Date of Award

2021

Degree Type

Dissertation

Degree Name

Doctor of Philosophy (PhD)

Graduate Group

Sociology

First Advisor

David Grazian

Abstract

In an era of increased cultural and political acceptance of homosexuality, scholars and laymen alike have investigated whether and how gay spaces, such as bars and neighborhoods, will persist. This dissertation takes an interactionist approach to these questions by interrogating how people actively construct the sexual reality of gay public space—as spaces rooted in sexual identity and as spaces of sexual interaction. I draw on approximately 400 hours of participant observation in gay bars and nightclubs in and around Philadelphia’s Gayborhood neighborhood, as well as countless informal interviews in the bars and 30 supplemental in-depth interviews. My theoretical approach is informed by a Durkheimian tradition that privileges interaction rituals as the bases for macro constructs such as culture, identity, and social stratification. I find that while diverse revelers patronize bars, restaurants, and nightclubs in a slice of Center City Philadelphia where there are rainbow street signs, rainbow flags, and a rainbow crosswalk, these symbols alone do not foster a gay definition of urban space. Collectively, these groups of people re-accomplish the sexual reality of the Gayborhood as gay public space to varying degrees through interaction rituals of socializing, drinking, dancing, holding hands, kissing, singing, and more. Gay rituals do not necessarily need to be enacted by gay people to generate positive emotions and feelings that restock gay symbols with excitement and cultural resonance. I also find that gay bars and nightclubs offer multiple, potentially competing realities. This precarity can exacerbate inequalities in the Gayborhood, such as categorical exclusions rooted in heteronormativity as well as poor mental health outcomes of gay club-goers. Broadly, I argue that the constructs of “gayborhoods” and “gay bars” are ideal contexts to identify and explain the interactional mechanisms through which we conceive of and manage the “sexual” in our social worlds.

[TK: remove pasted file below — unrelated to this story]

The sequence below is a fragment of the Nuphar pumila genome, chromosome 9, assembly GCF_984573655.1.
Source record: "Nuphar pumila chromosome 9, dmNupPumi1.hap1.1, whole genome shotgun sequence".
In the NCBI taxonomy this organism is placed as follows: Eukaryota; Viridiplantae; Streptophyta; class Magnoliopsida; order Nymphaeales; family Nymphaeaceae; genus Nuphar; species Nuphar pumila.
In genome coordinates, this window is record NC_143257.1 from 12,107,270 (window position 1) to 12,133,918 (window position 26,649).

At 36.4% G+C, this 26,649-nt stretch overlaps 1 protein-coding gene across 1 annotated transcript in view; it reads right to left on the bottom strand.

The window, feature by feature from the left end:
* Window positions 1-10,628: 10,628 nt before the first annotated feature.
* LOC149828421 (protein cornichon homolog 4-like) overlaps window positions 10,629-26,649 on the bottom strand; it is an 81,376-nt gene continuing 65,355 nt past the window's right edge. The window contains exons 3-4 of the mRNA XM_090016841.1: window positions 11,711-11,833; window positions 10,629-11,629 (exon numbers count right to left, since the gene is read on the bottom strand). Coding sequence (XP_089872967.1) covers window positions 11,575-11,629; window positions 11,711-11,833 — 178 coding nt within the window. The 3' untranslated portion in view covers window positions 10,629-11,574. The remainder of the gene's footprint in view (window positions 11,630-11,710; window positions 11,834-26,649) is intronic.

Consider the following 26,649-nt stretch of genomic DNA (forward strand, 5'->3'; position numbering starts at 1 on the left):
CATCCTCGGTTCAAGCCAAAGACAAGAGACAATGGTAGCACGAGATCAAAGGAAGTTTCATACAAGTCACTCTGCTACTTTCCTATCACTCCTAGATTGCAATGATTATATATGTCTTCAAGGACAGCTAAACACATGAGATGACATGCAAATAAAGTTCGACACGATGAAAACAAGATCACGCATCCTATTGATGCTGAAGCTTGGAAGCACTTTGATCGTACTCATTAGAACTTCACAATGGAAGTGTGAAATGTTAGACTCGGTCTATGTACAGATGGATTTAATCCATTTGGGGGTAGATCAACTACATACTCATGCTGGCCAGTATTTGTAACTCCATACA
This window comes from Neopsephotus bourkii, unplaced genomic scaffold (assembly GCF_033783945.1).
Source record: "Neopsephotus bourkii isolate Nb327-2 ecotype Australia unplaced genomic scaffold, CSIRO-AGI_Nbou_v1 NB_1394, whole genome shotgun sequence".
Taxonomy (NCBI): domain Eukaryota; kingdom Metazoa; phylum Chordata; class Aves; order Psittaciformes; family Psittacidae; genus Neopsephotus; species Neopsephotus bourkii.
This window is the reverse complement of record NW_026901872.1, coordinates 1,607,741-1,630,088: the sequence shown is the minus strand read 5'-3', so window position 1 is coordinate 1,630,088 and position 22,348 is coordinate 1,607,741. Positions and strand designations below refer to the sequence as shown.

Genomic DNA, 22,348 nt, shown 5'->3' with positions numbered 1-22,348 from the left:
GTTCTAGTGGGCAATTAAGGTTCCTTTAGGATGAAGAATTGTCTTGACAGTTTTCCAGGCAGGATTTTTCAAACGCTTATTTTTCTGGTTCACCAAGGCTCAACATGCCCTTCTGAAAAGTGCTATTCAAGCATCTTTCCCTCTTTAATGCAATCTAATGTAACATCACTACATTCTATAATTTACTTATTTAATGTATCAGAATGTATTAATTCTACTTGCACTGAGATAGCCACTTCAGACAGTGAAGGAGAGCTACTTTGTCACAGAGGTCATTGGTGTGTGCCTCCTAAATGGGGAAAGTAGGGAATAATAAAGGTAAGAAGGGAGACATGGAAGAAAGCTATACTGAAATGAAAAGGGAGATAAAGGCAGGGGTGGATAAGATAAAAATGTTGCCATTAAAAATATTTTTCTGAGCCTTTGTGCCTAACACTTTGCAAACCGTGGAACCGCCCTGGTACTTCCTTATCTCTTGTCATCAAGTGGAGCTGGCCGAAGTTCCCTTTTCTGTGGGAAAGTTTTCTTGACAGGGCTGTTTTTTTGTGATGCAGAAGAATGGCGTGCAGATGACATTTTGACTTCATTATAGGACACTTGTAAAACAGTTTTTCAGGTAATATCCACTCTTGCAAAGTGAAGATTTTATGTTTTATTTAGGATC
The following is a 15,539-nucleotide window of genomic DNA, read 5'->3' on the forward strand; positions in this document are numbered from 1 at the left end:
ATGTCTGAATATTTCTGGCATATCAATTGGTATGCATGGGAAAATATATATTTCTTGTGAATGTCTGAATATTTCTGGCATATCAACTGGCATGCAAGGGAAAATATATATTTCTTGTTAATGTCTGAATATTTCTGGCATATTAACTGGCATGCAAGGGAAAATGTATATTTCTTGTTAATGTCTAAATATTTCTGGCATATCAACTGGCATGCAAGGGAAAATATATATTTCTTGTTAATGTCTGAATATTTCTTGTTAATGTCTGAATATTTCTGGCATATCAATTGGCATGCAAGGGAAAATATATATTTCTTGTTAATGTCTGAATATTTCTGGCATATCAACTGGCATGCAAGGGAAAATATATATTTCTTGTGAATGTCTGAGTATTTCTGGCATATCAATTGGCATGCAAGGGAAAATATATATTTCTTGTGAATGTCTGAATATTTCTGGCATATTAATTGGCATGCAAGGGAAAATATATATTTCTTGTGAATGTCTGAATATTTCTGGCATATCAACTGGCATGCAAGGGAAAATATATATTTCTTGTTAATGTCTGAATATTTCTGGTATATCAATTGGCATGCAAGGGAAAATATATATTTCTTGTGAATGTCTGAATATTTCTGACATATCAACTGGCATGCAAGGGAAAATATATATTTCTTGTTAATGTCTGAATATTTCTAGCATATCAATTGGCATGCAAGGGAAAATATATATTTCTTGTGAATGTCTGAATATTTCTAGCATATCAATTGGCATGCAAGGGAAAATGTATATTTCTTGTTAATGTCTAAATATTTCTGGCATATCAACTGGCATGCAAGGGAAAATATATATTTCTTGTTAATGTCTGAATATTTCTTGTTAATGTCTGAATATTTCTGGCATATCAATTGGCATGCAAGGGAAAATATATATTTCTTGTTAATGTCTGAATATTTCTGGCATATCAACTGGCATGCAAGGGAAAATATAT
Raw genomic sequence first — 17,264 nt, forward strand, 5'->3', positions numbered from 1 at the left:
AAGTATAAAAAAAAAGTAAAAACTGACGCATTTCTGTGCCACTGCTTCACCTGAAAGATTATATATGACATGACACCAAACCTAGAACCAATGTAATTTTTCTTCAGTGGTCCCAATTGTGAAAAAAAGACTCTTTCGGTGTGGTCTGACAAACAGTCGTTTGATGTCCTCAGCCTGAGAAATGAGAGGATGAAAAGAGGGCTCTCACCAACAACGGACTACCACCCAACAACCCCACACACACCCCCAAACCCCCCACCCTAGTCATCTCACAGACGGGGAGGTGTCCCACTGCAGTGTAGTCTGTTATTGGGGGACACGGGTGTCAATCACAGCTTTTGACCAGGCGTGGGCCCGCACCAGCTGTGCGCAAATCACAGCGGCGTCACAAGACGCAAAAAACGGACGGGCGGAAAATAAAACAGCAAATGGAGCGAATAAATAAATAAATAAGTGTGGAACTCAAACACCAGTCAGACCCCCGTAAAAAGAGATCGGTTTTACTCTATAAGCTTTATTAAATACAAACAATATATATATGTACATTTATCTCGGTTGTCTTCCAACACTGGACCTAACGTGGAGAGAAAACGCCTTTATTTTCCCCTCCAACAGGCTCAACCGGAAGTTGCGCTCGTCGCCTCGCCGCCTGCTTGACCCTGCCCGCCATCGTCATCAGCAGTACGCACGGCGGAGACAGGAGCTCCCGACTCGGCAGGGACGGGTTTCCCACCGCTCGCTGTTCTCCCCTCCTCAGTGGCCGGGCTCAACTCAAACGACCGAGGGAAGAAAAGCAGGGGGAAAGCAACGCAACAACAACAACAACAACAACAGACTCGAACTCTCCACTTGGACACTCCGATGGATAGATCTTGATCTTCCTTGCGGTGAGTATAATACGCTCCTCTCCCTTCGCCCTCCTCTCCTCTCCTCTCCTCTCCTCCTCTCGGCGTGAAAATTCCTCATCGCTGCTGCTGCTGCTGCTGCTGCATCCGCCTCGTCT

Included in

Sociology Commons

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